Assisted Living Communities. Residents may arrange for additional services under direct contract or arrangement with an outside agent, professional provider, or other individual designated by the resident if permitted by the facility’s policies.
Personal Care Homes. No provisions identified.
Assisted Living Communities. Medication administration is not permitted. The statute allows assistance with self-administration of medications which means: reminding the resident to take medications; reading the medication’s label; confirming that medication is being taken by the resident for whom it is prescribed; opening the dosage packaging or medication container, but not removing or handling the actual medication; storing the medication in a manner that is accessible to the resident; and making available the means of communicating with the resident’s physician and pharmacy for prescriptions by telephone, facsimile, or other electronic device.
Personal Care Homes. No provisions identified.
Food Service and Dietary Provisions
Assisted Living Communities. No provisions identified.
Personal Care Homes. Three meals a day and snacks are required and therapeutic diets may be provided. If provided, consultation with a qualified dietician or nutritionist is required unless the person responsible for food service has those qualifications. Menus must meet residents’ nutrition needs as contained in the current recommended dietary allowances of the Food and Nutrition Board. Training for food staff must cover therapeutic diets.
Assisted Living Community
Type of Staff. An assisted living community must have a designated manager.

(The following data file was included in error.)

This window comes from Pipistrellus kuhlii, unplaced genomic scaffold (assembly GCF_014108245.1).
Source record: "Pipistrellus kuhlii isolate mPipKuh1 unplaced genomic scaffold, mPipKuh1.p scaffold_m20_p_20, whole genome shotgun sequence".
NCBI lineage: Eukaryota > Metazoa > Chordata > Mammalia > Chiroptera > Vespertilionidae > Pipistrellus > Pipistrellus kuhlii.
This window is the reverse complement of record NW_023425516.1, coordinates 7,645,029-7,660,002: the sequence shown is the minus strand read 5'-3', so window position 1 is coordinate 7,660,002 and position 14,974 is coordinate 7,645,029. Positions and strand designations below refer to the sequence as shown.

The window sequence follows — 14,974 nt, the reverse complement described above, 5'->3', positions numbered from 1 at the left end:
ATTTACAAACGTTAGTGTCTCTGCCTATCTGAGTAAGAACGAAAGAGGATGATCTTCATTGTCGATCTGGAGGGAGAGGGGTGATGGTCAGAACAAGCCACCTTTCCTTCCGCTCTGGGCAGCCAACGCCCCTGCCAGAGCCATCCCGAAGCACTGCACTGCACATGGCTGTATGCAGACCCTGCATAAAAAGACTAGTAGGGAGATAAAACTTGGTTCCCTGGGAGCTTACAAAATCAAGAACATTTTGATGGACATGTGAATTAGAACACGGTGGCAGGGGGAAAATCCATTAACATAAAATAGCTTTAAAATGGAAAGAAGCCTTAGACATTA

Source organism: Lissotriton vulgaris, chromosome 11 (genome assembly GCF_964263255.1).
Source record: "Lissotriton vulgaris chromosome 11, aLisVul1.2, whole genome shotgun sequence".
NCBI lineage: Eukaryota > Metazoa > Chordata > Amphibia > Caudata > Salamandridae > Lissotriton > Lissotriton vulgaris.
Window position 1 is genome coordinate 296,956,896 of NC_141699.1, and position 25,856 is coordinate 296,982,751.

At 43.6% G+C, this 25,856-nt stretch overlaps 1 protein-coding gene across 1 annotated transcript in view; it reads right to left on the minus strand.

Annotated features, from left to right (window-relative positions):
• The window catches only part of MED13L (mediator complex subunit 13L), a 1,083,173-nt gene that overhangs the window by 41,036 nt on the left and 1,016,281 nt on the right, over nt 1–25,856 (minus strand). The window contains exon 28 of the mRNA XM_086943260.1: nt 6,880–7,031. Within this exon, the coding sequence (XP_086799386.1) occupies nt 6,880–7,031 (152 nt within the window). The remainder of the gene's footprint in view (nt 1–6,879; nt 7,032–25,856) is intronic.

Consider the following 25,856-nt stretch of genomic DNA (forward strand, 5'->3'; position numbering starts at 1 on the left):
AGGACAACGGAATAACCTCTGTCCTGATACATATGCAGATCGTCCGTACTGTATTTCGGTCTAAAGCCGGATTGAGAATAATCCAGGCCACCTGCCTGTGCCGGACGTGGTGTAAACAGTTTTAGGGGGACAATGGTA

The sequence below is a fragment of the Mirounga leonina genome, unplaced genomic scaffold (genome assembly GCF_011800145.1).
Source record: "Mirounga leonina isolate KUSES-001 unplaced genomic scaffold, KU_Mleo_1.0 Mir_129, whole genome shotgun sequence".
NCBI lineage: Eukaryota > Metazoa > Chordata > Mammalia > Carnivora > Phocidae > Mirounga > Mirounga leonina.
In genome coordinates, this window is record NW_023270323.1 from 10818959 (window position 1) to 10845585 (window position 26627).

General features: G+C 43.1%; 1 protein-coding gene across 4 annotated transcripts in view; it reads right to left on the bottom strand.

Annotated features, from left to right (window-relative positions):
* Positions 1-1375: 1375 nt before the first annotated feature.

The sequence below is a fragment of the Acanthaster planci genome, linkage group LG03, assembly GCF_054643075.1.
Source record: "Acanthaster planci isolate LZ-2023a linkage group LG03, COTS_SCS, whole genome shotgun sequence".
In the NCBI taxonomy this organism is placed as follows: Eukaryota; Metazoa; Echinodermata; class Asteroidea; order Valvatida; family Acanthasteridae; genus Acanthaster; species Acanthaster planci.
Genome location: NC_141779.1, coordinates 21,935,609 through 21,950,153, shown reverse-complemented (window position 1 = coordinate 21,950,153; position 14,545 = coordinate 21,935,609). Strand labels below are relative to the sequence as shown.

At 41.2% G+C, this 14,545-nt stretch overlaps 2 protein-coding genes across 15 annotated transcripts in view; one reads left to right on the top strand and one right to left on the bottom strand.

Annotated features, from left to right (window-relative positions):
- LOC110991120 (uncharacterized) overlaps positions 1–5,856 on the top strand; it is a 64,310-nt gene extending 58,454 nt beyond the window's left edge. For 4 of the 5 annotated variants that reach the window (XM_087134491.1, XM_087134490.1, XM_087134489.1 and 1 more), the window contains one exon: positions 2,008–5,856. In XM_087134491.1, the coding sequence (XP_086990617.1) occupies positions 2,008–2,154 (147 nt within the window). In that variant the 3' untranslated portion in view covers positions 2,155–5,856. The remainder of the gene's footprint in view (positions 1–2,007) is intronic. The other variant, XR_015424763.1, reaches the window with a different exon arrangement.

Staff Ratios. No minimum ratios. Staffing in assisted living communities must be sufficient in number and qualification to meet residents’ 24-hour scheduled and unscheduled needs and to provide all needed services. One awake staff member must be on site at all times.
Personal Care Home
Type of Staff. All personal care homes must have an administrator who is responsible for the facility’s operation and who must delegate such responsibility in his or her absence. The administrator must designate a staff person responsible for each of the following areas: the activities program, basic health and health-related services, food service, and record-keeping.
Staff Ratios. No minimum ratios. Staffing patterns are based on residents’ needs. One attendant must be awake and on-duty on each floor in the facility at all times, and staffing must be sufficient in number and qualifications to meet resident’s 24- hour scheduled needs.
Assisted Living Communities. All staff and management must receive orientation within 90 days of hire. Annual in-service education is required on topics appropriate to employees’ assigned duties, including residents’ rights, community policies, adult first-aid, cardiopulmonary resuscitation, adult abuse and neglect, Alzheimer’s disease and other types of dementia, emergency procedures, the aging process, and assistance with ADLs and IADLs.